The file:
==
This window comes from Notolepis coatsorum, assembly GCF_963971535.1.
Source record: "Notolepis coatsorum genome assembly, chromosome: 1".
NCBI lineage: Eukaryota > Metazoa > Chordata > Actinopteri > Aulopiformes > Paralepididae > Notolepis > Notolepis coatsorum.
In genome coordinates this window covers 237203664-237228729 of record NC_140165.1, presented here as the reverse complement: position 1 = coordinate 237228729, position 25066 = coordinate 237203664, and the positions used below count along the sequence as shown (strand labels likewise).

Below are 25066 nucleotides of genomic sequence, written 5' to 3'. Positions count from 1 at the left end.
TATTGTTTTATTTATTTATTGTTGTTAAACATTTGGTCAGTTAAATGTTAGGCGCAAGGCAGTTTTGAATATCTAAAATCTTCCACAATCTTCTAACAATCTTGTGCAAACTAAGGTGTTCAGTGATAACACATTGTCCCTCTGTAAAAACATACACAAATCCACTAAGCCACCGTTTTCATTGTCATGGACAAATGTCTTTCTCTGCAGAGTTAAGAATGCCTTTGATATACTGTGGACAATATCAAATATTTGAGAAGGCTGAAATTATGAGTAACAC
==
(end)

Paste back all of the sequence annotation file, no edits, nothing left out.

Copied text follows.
This window comes from Notolepis coatsorum, assembly GCF_963971535.1.
Source record: "Notolepis coatsorum genome assembly, chromosome: 1".
NCBI lineage: Eukaryota > Metazoa > Chordata > Actinopteri > Aulopiformes > Paralepididae > Notolepis > Notolepis coatsorum.
In genome coordinates this window covers 237203664-237228729 of record NC_140165.1, presented here as the reverse complement: position 1 = coordinate 237228729, position 25066 = coordinate 237203664, and the positions used below count along the sequence as shown (strand labels likewise).

Below are 25066 nucleotides of genomic sequence, written 5' to 3'. Positions count from 1 at the left end.
TATTGTTTTATTTATTTATTGTTGTTAAACATTTGGTCAGTTAAATGTTAGGCGCAAGGCAGTTTTGAATATCTAAAATCTTCCACAATCTTCTAACAATCTTGTGCAAACTAAGGTGTTCAGTGATAACACATTGTCCCTCTGTAAAAACATACACAAATCCACTAAGCCACCGTTTTCATTGTCATGGACAAATGTCTTTCTCTGCAGAGTTAAGAATGCCTTTGATATACTGTGGACAATATCAAATATTTGAGAAGGCTGAAATTATGAGTAACAC